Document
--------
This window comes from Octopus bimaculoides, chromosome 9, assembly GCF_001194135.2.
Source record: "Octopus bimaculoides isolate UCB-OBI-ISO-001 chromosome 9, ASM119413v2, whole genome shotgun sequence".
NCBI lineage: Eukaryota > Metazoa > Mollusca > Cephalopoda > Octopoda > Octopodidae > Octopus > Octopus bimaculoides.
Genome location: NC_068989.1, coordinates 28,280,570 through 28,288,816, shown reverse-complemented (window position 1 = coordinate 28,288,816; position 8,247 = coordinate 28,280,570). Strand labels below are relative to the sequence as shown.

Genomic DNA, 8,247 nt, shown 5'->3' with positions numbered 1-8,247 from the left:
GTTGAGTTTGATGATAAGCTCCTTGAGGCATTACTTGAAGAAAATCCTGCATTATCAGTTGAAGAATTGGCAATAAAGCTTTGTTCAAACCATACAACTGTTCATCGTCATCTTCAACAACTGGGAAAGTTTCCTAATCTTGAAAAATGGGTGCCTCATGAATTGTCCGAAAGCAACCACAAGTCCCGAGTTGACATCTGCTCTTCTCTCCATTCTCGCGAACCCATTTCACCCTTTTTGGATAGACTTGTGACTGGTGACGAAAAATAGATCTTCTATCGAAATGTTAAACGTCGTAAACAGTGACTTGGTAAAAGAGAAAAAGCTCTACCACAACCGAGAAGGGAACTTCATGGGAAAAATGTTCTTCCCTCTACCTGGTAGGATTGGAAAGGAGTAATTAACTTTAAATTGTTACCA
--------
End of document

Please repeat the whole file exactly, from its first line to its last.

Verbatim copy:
This window comes from Octopus bimaculoides, chromosome 9, assembly GCF_001194135.2.
Source record: "Octopus bimaculoides isolate UCB-OBI-ISO-001 chromosome 9, ASM119413v2, whole genome shotgun sequence".
NCBI lineage: Eukaryota > Metazoa > Mollusca > Cephalopoda > Octopoda > Octopodidae > Octopus > Octopus bimaculoides.
Genome location: NC_068989.1, coordinates 28,280,570 through 28,288,816, shown reverse-complemented (window position 1 = coordinate 28,288,816; position 8,247 = coordinate 28,280,570). Strand labels below are relative to the sequence as shown.

Genomic DNA, 8,247 nt, shown 5'->3' with positions numbered 1-8,247 from the left:
GTTGAGTTTGATGATAAGCTCCTTGAGGCATTACTTGAAGAAAATCCTGCATTATCAGTTGAAGAATTGGCAATAAAGCTTTGTTCAAACCATACAACTGTTCATCGTCATCTTCAACAACTGGGAAAGTTTCCTAATCTTGAAAAATGGGTGCCTCATGAATTGTCCGAAAGCAACCACAAGTCCCGAGTTGACATCTGCTCTTCTCTCCATTCTCGCGAACCCATTTCACCCTTTTTGGATAGACTTGTGACTGGTGACGAAAAATAGATCTTCTATCGAAATGTTAAACGTCGTAAACAGTGACTTGGTAAAAGAGAAAAAGCTCTACCACAACCGAGAAGGGAACTTCATGGGAAAAATGTTCTTCCCTCTACCTGGTAGGATTGGAAAGGAGTAATTAACTTTAAATTGTTACCA